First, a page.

I count myself extremely lucky to have been born in Australia. Because of that happy event I have a very good chance to achieve great things – far more so than if I had been born in another nation that did not have any of the natural gifts, political stability, infrastructure and facilities that are available to us all here in Australia. We have one of the highest literacy rates in the world. If you want to live longer, Australia ranks right up there for longevity and health. If you want to be wealthy, we have one of the highest incomes per capita globally and planet of opportunity to invest in business or property or other assets to grow wealth.
In my lifetime, I have travelled to over 30 countries. I left Australia in 2009, after selling the Aspire Group, moving to France, Switzerland, UK and later Hong Kong, before returning to Australia 4 years later. Extensive travel and living in Europe and Asia opened my eyes in terms of the quality of life I used to take for granted here in Australia.
When I read that Mark Zuckerberg, founder of Facebook and one of the world’s richest men, had pledged to give away 99% of his wealth to charity, I was intrigued, excited and fascinated all at once.
I’m sure you have heard of the saying that the rich are getting richer? According to a new report by Credit Suisse, this has never been more true. And the reason for this?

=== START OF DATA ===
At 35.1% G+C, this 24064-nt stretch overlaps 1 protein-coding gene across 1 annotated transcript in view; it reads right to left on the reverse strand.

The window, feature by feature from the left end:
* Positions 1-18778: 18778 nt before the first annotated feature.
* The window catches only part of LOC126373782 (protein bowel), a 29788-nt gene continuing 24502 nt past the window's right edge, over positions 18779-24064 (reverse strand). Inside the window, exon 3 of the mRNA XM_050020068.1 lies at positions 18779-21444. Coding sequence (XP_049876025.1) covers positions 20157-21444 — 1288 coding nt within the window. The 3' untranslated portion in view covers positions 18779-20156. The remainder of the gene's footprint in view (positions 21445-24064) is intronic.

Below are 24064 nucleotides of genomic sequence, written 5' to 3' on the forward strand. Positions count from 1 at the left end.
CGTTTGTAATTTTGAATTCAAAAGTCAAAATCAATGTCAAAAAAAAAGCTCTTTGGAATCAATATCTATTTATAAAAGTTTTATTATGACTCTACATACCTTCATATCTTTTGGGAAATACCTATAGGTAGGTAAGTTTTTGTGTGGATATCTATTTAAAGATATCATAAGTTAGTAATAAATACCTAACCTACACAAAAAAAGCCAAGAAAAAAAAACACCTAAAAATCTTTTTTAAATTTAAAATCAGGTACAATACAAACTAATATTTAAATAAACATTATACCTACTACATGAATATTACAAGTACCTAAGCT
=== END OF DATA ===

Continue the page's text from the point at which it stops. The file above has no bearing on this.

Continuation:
The rich own assets that are appreciating in value. Particularly equities which have had a strong recent growth period.
There are few things more important to having a high quality of life in our Western society than having money. One of those things that is way more important than having money is having health – good health. Not a lot of point in being the richest person in an early grave.
At 51 years of age, I have one eye firmly focused on my health. I plan to live a long, happy, healthy life. How my body feels has a direct correlation to how happy I am and how much I can enjoy my life.
I don’t watch the news very often or read too many newspapers these days. It’s just too much “white noise” – most of it negative, stuff I would rather not put in to my brain.
But it’s very hard to ignore what has just happened in Nepal. The earthquake was the worst in over 80 years, and so far it looks like 3,500 people (probably a lot more) are dead, with hundreds of thousands without their homes or shelter.